The completed system cost was approx. $27.000. In calculating per year cost against other types of systems this system will pay for itself in energy savings in 8 to 10 years.

Some time ago we had a bad storm and a big tree fell and broke the power lines. It was five days before our power was restored. We had a wood/coal stove put in the Dome as a backup heat source. On the first day we got a fire going and ran the stove for about five hours before bed and let it go out. The Dome stayed comfortable for about three one half to four days before we started the stove again. The outside temperatures were not real cold but a jacket was necessary.

YouTube Video Below

click play button to watch
then click the box in the lower right to enlarge video

The following info covers Collar Dome Heating Info for domes off the Grid.

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Collar 45′ & 30′ Linked Domes in Moab, Utah

at 7,500 feet elevation

The concrete dome kits were purchased in 1996.  The Collars were Do It Yourself builders.  Their off the grid system includes photovoltaics, masory heater fireplace, passive solar water tubes and propane heaters.

The third photo shows the living room including the masonry heater fireplace top/center and the passive solar water tubes in the window on the left. The water tubes are also visible from the outside in photograph one. That’s a water feature over on the far right.

Photo number two shows a typical winter – although recent conditions have led to greater extremes with far less or even more snow.

The following heating recap was written by Mr. Collar in July of 2012.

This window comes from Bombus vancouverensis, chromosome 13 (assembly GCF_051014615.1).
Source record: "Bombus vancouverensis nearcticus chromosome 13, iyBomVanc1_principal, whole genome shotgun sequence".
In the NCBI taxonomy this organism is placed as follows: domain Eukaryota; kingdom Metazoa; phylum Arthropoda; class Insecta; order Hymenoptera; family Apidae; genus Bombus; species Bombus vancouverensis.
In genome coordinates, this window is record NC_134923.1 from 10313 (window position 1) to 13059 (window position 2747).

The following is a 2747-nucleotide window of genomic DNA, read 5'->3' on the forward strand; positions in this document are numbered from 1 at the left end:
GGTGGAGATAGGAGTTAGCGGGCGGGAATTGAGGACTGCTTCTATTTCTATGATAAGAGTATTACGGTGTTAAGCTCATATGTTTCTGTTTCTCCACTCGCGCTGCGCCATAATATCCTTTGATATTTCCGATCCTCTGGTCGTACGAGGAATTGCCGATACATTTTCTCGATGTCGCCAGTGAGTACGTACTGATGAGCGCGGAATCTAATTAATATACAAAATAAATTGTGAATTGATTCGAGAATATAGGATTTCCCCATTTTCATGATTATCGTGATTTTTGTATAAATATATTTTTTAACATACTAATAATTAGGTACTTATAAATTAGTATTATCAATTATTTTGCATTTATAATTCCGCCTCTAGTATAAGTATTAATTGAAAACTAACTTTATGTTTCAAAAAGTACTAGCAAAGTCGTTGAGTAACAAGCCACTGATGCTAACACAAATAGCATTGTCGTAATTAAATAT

Inside, the masonry heater (also called a “Russian furnace”) consists of a large masonry firebox topped with a flue internally configured as a maze. Flue gasses exit the top of the lower firebox and travel up and down and back and forth through the flue maze imparting heat into the masonry before going up the stack. The large mass of the firebox/flue stores the heat and radiates it out into the room over a long period. During winter I usually have one fire per day. I fill the firebox very full and light it off between 6:00 and 8:00 in the evening. The fire is not dampered but burns hot and fast so there’s little creosote buildup. The fire dies out between 10:00 and midnight and I close off the air supply and flue dampers for maximum heat retention. In the morning the fireplace masonry is hot to the touch and it simply radiates its stored heat all day keeping the dome comfortably warm. The fireplace is centrally located to maximize heating, extending into the master bedroom. I added two small forced air fans at the top of the firebox to pull even more air over the face and thus increase heat discharge — although I rarely use them.

There are 11 solar water tubes each about a foot in diameter and 8 feet tall placed in a large south-facing window. Originally designed for aquaculture, they are water-filled with waterbed conditioner added for algae control. In the winter the sun warms the water during the daytime. Even with nighttime temperatures below zero, the tubes can reach 85 deg F on a sunny day — especially if there’s snow on the ground to increase the solar radiation effect. At night the tubes re-radiate heat back into the house and I lower the thermal curtain between the tubes and the large window to prevent heat loss back outside. (The thermal curtain is visible in photo 2).  I worked with American Ingenuity’s designers to ensure the entryway overhang was sized to shade the tubes during the summer and to provide adequate foundation to handle the extra weight of the water.